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Teachers want funding for dyslexic students

13 June 2008

Survey shows NZ teachers want specific Government funding for dyslexic students

Results released today from a ground-breaking survey of attitudes to dyslexia in New Zealand schools show 95% of teachers and educational professionals surveyed believe the Government should allocate specific funding for dyslexic students.

The online survey, conducted by The Nielsen Company on behalf of the Dyslexia Foundation of New Zealand, also showed 99% of respondents believe that allocating specific funding for dyslexic students would benefit all New Zealand children.

Other results show nearly all respondents have taught at least one dyslexic student; dyslexic students exhibit significant self-esteem issues; the Ministry of Education’s dyslexia resources are little used and the Government’s recently announced Schools Plus programme is little known at classroom level.

The survey, designed to benchmark attitudes to dyslexia among teachers and educational professionals, provides the first statistical data towards addressing the needs of the 70,000 New Zealand children affected by dyslexia-related learning differences.

Critical issues canvassed included the level of teachers’ exposure to dyslexic students; what schools are currently doing for these students and the effectiveness of those interventions; awareness of the Government’s role and need for specific funding; and behavioral traits of dyslexic students. The margin of error was +/- 5.25%, with 347 teachers and educational professionals each taking around 20 minutes to complete the survey.

Results show that 66% of respondents teach between one and three dyslexic students per annum and 20% –mostly at secondary level – teach more than six. For the 95% who believe specific funding is necessary for dyslexic students, 54% identify teacher development as the most important expenditure priority, followed by better resources; teacher aid support; learning specific programmes/software; and specialist teachers.

While 59% of respondents say dyslexic students are generally more creative, this positive is overshadowed by the negatives. Some 89% of respondents identified dyslexic students as having less self-esteem than their non-dyslexic peers, and a further 41 percent said dyslexic students exhibit less socially acceptable behaviour.

Guy Pope-Mayell, Chair of Trustees for the Foundation, says the message is clear – specific funding is critical to allow the country’s teachers to effectively deal with dyslexia in their classrooms.

“The survey confirms that dyslexia is not a minor issue that can be shuffled to the back of the education agenda. It affects a significant proportion of the future generation of New Zealanders, and needs to be addressed now. The Government promised specific funding for dyslexia in November last year – it’s time to deliver.”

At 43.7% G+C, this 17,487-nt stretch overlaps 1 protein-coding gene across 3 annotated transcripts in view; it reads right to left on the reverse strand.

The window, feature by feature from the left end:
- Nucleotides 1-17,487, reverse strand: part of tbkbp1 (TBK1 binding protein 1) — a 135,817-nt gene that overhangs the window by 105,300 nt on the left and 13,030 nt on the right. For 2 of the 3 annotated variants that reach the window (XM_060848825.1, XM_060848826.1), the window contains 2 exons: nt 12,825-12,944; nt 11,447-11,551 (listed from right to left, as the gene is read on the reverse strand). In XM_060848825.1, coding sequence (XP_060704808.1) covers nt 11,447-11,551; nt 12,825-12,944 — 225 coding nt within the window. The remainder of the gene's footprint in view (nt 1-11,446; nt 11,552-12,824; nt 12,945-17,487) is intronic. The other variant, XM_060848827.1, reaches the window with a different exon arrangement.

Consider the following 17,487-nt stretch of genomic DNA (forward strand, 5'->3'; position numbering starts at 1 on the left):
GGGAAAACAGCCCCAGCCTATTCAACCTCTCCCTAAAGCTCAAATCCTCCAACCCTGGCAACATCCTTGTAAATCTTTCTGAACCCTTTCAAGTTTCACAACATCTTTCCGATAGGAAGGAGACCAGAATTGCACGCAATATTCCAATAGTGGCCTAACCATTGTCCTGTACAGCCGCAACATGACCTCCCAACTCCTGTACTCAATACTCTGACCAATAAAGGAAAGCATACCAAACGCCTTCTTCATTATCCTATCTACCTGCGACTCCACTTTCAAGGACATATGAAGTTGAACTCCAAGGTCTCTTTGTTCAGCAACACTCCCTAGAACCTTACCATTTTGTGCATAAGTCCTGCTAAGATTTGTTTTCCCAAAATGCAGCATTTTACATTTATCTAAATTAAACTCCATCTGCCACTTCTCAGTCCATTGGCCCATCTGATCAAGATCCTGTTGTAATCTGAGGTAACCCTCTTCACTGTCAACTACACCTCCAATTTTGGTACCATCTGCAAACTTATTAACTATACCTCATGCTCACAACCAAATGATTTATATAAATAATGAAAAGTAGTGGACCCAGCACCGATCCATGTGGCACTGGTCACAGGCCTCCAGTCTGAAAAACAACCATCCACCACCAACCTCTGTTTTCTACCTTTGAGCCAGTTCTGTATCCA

In May, the Foundation met with Education Minister Chris Carter and proposed a Dyslexia Work Programme for schools that would include support for reading behavioural specialists, work to ensure teacher training includes dyslexia modules, and implementation of a Dyslexia Research and Development initiative.

“Dyslexia is a huge issue in New Zealand, with related education difficulties flowing through to social issues, youth depression and suicide. It is estimated that 50% of youth who find themselves in court are dyslexic or have an identifiable learning disability, and this flows through into our adult prison population as well,” he says.

“Unlike many areas of social dysfunction, however, this is something that is within the Government’s power to address. Addressing dyslexia through the education system can become a powerful catalyst for social change.”

The majority of survey respondents, 77%, have learned to identify dyslexic students from their own experience and personal research, with Ministry of Education resources used by only 16%.

Survey respondents do not appear to rate the Government’s recently announced Schools Plus initiative. Only 34% of respondents are even aware of the initiative, though this is higher at principal level, and of those 34%, just over half believe it will be of any benefit to dyslexic students.

Guy Pope-Mayell says the Foundation believes Schools Plus is fundamentally flawed, offering too little, too late in focusing on underachieving school leavers who are already disengaged and disenfranchised.

“It’s no surprise to us that schools are boycotting this in droves. It’s another sticking plaster on a system that’s not delivering. We see dyslexia as the ‘sharp end of the stick’ in that if you get the learning environment right for dyslexic students early on, it will work for and benefit others. And we estimate the percentage of under qualified school leavers could be reduced by up to half simply by getting the environment right,”he says.

More information about Dyslexia Awareness Week and the Dyslexia Foundation is available on www.dyslexiafoundation.orgnz


Notes to editors
• The survey ran between 16-26 May 2008
• Respondents included teachers, principals, teacher aides and RTLBs (Resource Teachers: Learning and Behaviour) and RT:Lits (Resource Teachers of Literacy)
• The majority of respondents (77%) had more than 10 years of teaching experience
• The breakdown of school types included 57% from primary schools, 5% from intermediate schools, 10% from secondary, 18% from combined primary and intermediate schools, 3% from combined intermediate and secondary; and 6% from schools with students from years 1-13.


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